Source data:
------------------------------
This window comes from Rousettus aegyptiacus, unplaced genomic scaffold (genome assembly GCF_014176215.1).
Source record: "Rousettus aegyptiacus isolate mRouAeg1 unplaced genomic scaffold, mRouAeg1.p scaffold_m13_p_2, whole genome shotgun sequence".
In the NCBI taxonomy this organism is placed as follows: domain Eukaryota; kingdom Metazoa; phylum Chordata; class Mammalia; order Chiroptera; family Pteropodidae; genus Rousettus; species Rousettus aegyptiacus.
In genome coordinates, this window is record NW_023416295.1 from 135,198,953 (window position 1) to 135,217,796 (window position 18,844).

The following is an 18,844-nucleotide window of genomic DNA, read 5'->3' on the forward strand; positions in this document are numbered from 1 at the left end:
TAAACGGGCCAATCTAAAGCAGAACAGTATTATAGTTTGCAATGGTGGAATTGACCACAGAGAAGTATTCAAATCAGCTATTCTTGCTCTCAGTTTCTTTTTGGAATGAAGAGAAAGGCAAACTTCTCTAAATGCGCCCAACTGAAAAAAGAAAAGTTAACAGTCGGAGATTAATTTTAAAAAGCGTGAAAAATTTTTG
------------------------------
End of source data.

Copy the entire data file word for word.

This window comes from Rousettus aegyptiacus, unplaced genomic scaffold (genome assembly GCF_014176215.1).
Source record: "Rousettus aegyptiacus isolate mRouAeg1 unplaced genomic scaffold, mRouAeg1.p scaffold_m13_p_2, whole genome shotgun sequence".
In the NCBI taxonomy this organism is placed as follows: domain Eukaryota; kingdom Metazoa; phylum Chordata; class Mammalia; order Chiroptera; family Pteropodidae; genus Rousettus; species Rousettus aegyptiacus.
In genome coordinates, this window is record NW_023416295.1 from 135,198,953 (window position 1) to 135,217,796 (window position 18,844).

The following is an 18,844-nucleotide window of genomic DNA, read 5'->3' on the forward strand; positions in this document are numbered from 1 at the left end:
TAAACGGGCCAATCTAAAGCAGAACAGTATTATAGTTTGCAATGGTGGAATTGACCACAGAGAAGTATTCAAATCAGCTATTCTTGCTCTCAGTTTCTTTTTGGAATGAAGAGAAAGGCAAACTTCTCTAAATGCGCCCAACTGAAAAAAGAAAAGTTAACAGTCGGAGATTAATTTTAAAAAGCGTGAAAAATTTTTG